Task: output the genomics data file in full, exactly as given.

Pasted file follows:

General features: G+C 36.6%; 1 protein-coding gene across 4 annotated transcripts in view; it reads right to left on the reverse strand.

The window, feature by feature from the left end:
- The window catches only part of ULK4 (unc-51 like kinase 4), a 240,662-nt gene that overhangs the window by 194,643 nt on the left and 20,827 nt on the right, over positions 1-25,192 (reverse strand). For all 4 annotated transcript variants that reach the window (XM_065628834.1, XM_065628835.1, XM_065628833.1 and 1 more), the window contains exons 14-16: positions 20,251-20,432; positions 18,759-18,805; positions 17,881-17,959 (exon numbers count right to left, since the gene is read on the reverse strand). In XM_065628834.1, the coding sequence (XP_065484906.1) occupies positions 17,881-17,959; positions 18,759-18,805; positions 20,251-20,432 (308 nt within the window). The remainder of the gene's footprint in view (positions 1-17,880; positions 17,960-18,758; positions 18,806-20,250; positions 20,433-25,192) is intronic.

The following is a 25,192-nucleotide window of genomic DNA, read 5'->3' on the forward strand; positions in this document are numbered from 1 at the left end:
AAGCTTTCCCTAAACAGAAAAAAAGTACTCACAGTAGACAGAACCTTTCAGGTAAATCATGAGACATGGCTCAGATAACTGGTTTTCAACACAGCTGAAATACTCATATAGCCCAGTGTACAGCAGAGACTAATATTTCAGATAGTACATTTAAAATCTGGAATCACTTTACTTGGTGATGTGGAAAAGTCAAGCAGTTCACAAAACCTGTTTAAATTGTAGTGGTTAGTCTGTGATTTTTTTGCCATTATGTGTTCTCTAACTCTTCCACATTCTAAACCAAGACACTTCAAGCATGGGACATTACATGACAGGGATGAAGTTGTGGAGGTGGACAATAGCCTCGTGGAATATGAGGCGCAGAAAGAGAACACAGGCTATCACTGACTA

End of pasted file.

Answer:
General features: G+C 36.6%; 1 protein-coding gene across 4 annotated transcripts in view; it reads right to left on the reverse strand.

The window, feature by feature from the left end:
- The window catches only part of ULK4 (unc-51 like kinase 4), a 240,662-nt gene that overhangs the window by 194,643 nt on the left and 20,827 nt on the right, over positions 1-25,192 (reverse strand). For all 4 annotated transcript variants that reach the window (XM_065628834.1, XM_065628835.1, XM_065628833.1 and 1 more), the window contains exons 14-16: positions 20,251-20,432; positions 18,759-18,805; positions 17,881-17,959 (exon numbers count right to left, since the gene is read on the reverse strand). In XM_065628834.1, the coding sequence (XP_065484906.1) occupies positions 17,881-17,959; positions 18,759-18,805; positions 20,251-20,432 (308 nt within the window). The remainder of the gene's footprint in view (positions 1-17,880; positions 17,960-18,758; positions 18,806-20,250; positions 20,433-25,192) is intronic.

The following is a 25,192-nucleotide window of genomic DNA, read 5'->3' on the forward strand; positions in this document are numbered from 1 at the left end:
AAGCTTTCCCTAAACAGAAAAAAAGTACTCACAGTAGACAGAACCTTTCAGGTAAATCATGAGACATGGCTCAGATAACTGGTTTTCAACACAGCTGAAATACTCATATAGCCCAGTGTACAGCAGAGACTAATATTTCAGATAGTACATTTAAAATCTGGAATCACTTTACTTGGTGATGTGGAAAAGTCAAGCAGTTCACAAAACCTGTTTAAATTGTAGTGGTTAGTCTGTGATTTTTTTGCCATTATGTGTTCTCTAACTCTTCCACATTCTAAACCAAGACACTTCAAGCATGGGACATTACATGACAGGGATGAAGTTGTGGAGGTGGACAATAGCCTCGTGGAATATGAGGCGCAGAAAGAGAACACAGGCTATCACTGACTA